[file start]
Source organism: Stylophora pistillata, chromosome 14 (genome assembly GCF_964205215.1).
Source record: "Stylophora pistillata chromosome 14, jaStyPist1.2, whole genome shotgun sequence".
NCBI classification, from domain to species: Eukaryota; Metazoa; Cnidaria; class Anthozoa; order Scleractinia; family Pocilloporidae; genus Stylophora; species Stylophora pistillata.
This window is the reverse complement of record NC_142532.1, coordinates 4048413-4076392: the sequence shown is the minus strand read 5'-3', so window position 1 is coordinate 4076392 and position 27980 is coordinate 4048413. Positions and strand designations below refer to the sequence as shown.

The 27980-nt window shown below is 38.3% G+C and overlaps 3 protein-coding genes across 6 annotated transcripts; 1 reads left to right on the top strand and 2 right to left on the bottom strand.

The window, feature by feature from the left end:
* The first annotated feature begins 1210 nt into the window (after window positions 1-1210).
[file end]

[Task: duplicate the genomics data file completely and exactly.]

Source organism: Stylophora pistillata, chromosome 14 (genome assembly GCF_964205215.1).
Source record: "Stylophora pistillata chromosome 14, jaStyPist1.2, whole genome shotgun sequence".
NCBI classification, from domain to species: Eukaryota; Metazoa; Cnidaria; class Anthozoa; order Scleractinia; family Pocilloporidae; genus Stylophora; species Stylophora pistillata.
This window is the reverse complement of record NC_142532.1, coordinates 4048413-4076392: the sequence shown is the minus strand read 5'-3', so window position 1 is coordinate 4076392 and position 27980 is coordinate 4048413. Positions and strand designations below refer to the sequence as shown.

The 27980-nt window shown below is 38.3% G+C and overlaps 3 protein-coding genes across 6 annotated transcripts; 1 reads left to right on the top strand and 2 right to left on the bottom strand.

The window, feature by feature from the left end:
* The first annotated feature begins 1210 nt into the window (after window positions 1-1210).